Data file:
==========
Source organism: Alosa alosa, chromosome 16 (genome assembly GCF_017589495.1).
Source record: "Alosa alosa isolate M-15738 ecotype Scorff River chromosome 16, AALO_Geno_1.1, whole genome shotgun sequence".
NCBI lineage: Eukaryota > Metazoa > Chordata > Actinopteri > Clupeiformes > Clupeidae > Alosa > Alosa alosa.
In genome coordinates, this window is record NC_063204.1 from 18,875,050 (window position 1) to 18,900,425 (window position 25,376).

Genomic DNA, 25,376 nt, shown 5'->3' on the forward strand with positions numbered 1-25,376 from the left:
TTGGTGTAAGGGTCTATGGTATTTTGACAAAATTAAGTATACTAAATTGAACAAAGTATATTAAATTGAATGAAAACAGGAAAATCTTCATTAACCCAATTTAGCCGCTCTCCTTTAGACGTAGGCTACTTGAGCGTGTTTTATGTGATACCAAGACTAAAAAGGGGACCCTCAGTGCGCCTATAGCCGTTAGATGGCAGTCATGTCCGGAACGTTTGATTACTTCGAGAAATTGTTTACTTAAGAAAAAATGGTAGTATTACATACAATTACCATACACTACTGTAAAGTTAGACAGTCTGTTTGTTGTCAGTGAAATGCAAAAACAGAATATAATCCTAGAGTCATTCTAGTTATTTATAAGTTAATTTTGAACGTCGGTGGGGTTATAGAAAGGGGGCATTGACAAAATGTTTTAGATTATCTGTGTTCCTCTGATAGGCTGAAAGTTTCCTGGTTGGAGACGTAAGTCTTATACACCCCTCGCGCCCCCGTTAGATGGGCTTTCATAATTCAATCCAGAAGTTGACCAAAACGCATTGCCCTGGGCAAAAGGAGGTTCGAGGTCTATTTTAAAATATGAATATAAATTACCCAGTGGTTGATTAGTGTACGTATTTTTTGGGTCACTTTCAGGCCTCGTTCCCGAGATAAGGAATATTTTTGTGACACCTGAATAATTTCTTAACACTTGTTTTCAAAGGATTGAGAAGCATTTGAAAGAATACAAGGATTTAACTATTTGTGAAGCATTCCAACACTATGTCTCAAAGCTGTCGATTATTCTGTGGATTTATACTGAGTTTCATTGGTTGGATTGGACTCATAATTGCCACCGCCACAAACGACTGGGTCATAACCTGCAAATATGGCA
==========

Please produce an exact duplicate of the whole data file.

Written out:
Source organism: Alosa alosa, chromosome 16 (genome assembly GCF_017589495.1).
Source record: "Alosa alosa isolate M-15738 ecotype Scorff River chromosome 16, AALO_Geno_1.1, whole genome shotgun sequence".
NCBI lineage: Eukaryota > Metazoa > Chordata > Actinopteri > Clupeiformes > Clupeidae > Alosa > Alosa alosa.
In genome coordinates, this window is record NC_063204.1 from 18,875,050 (window position 1) to 18,900,425 (window position 25,376).

Genomic DNA, 25,376 nt, shown 5'->3' on the forward strand with positions numbered 1-25,376 from the left:
TTGGTGTAAGGGTCTATGGTATTTTGACAAAATTAAGTATACTAAATTGAACAAAGTATATTAAATTGAATGAAAACAGGAAAATCTTCATTAACCCAATTTAGCCGCTCTCCTTTAGACGTAGGCTACTTGAGCGTGTTTTATGTGATACCAAGACTAAAAAGGGGACCCTCAGTGCGCCTATAGCCGTTAGATGGCAGTCATGTCCGGAACGTTTGATTACTTCGAGAAATTGTTTACTTAAGAAAAAATGGTAGTATTACATACAATTACCATACACTACTGTAAAGTTAGACAGTCTGTTTGTTGTCAGTGAAATGCAAAAACAGAATATAATCCTAGAGTCATTCTAGTTATTTATAAGTTAATTTTGAACGTCGGTGGGGTTATAGAAAGGGGGCATTGACAAAATGTTTTAGATTATCTGTGTTCCTCTGATAGGCTGAAAGTTTCCTGGTTGGAGACGTAAGTCTTATACACCCCTCGCGCCCCCGTTAGATGGGCTTTCATAATTCAATCCAGAAGTTGACCAAAACGCATTGCCCTGGGCAAAAGGAGGTTCGAGGTCTATTTTAAAATATGAATATAAATTACCCAGTGGTTGATTAGTGTACGTATTTTTTGGGTCACTTTCAGGCCTCGTTCCCGAGATAAGGAATATTTTTGTGACACCTGAATAATTTCTTAACACTTGTTTTCAAAGGATTGAGAAGCATTTGAAAGAATACAAGGATTTAACTATTTGTGAAGCATTCCAACACTATGTCTCAAAGCTGTCGATTATTCTGTGGATTTATACTGAGTTTCATTGGTTGGATTGGACTCATAATTGCCACCGCCACAAACGACTGGGTCATAACCTGCAAATATGGCA